Image credits: Network Rail
- First station upgrade in Europe to use photovoltaic ‘film’ to produce more power than new building consumes
- New entrance provides better access for patients and staff to two major London hospitals
- A range of new art and design elements reflect Camberwell’s unique, vibrant identity
A new entrance, more comfortable waiting facilities, sheltered platforms, better lighting, a brand new 85-space cycle hub, and intriguing public art are just some of the benefits for passengers in the new £7.5m extension to Denmark Hill station – the first carbon positive upgrade of its kind at a station in Europe.
The entrance was officially opened today by Rail Minister Chris Heaton-Harris, who was joined by local resident, writer, broadcaster and campaigner Sandi Toksvig, representatives from Network Rail, GTR, the Camberwell Society, Kings College and Maudsley NHS hospitals and actress Danielle Arthur-Kennedy who read a poem called ‘The Test’ by local feminist activist, Una Marson, and many more, for the ribbon-cutting event.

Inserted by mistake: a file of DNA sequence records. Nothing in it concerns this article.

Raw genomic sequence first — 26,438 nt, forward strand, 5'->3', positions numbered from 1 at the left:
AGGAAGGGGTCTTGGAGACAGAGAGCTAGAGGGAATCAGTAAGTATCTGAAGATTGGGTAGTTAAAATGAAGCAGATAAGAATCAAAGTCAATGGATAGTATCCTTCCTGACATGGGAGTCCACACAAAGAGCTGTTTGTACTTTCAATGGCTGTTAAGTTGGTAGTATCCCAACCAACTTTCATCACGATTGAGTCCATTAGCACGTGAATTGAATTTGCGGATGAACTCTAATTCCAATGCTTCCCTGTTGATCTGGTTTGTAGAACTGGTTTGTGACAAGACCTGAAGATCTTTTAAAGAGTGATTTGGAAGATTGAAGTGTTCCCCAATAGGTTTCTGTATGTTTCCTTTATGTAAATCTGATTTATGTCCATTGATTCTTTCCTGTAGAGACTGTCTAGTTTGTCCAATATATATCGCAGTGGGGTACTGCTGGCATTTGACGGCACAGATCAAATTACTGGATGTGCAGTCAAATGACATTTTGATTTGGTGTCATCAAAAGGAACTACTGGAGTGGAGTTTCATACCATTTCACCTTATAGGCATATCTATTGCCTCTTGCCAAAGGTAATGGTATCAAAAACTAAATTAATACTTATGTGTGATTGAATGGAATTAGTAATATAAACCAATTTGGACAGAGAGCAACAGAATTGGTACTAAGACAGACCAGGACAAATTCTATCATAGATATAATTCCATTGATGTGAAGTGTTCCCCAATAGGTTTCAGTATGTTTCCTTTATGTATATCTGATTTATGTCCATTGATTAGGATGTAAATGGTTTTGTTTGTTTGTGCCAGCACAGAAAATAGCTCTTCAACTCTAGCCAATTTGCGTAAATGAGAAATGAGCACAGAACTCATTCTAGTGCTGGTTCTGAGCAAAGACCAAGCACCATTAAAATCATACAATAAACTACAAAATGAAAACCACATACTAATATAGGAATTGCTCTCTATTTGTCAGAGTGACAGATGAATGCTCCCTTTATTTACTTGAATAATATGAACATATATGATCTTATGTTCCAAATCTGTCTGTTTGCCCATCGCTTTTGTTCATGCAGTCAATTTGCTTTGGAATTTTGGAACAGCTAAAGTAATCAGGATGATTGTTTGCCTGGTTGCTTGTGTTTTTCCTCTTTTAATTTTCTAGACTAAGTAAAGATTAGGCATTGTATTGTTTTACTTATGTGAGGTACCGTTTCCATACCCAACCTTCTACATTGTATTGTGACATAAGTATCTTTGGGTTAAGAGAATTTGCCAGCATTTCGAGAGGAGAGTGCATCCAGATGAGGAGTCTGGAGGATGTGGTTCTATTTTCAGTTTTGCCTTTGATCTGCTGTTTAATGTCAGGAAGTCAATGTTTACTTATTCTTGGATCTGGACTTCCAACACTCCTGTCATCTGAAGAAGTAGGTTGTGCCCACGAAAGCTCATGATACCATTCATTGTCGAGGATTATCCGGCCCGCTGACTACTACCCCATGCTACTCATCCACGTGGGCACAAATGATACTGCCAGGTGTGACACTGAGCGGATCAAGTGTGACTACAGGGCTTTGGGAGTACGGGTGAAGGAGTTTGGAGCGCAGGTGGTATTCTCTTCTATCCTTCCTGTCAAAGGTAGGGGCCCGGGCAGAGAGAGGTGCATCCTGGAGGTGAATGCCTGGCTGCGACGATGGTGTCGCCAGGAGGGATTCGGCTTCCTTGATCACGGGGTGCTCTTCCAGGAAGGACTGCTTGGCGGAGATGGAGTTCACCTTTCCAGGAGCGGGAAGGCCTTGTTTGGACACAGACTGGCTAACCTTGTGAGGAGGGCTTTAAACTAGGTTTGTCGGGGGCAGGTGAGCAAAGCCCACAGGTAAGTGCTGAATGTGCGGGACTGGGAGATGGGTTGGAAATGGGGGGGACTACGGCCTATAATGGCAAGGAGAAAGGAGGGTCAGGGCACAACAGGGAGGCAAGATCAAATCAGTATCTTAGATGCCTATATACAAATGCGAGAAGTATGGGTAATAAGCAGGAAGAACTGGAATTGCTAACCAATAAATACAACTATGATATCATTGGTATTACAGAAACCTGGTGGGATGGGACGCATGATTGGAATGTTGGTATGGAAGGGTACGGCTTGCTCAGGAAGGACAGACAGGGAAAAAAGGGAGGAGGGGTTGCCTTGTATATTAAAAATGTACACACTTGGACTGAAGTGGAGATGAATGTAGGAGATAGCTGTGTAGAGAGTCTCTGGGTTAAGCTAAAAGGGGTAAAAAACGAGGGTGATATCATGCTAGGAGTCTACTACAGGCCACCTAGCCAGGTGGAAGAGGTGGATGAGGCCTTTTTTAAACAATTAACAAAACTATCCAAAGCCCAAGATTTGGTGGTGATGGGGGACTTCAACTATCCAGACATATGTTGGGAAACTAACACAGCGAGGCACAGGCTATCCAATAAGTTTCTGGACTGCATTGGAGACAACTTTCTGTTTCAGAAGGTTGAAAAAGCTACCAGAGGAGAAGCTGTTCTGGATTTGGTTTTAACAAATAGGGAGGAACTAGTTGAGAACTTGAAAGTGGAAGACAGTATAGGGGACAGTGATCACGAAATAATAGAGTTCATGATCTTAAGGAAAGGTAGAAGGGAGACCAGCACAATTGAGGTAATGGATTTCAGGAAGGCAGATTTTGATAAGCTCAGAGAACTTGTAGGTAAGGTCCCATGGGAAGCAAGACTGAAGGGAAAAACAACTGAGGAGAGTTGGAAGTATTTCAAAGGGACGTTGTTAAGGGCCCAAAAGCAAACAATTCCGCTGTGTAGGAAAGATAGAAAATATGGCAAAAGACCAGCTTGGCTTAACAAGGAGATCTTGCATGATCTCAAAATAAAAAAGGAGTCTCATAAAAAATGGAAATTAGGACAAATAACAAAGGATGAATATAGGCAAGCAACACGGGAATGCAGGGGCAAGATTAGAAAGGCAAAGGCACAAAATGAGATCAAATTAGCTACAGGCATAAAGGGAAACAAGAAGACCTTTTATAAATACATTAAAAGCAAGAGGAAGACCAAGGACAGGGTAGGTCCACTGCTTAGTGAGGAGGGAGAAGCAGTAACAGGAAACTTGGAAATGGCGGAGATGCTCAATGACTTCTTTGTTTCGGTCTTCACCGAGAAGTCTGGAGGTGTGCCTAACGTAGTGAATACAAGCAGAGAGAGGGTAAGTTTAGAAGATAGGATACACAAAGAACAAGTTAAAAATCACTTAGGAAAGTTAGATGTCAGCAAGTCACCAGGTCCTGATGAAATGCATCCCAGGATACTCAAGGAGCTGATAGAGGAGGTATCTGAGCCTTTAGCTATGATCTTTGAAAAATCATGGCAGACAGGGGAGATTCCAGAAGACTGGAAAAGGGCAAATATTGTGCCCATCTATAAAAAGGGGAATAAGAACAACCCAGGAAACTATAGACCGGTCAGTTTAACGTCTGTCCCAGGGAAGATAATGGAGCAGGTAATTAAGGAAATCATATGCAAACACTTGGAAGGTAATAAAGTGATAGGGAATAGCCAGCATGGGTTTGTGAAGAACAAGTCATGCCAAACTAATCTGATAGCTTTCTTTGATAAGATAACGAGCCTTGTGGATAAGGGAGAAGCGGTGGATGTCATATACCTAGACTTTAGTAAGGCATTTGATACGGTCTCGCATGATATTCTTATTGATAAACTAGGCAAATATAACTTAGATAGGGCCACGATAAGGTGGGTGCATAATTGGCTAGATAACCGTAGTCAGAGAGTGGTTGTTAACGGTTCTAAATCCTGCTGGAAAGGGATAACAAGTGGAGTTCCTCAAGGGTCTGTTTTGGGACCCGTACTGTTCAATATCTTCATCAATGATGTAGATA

The project was funded almost entirely by the Department of Transport and the improvements are designed to relieve station crowding which will allow for a more reliable train service to run.
The innovative design includes a new type of photovoltaic film fitted to the new roof which is able to produce more energy than the new building needs and put energy back into the electricity grid.
Another major improvement is the addition of a second entrance on Windsor Walk adjacent to the two nearby major hospitals, Kings College and the Maudsley, cutting about 200m off the everyday journeys of up to 15,000 staff and patients, (once the walking route through the Maudsley hospital reopens in 2023 following their major construction work).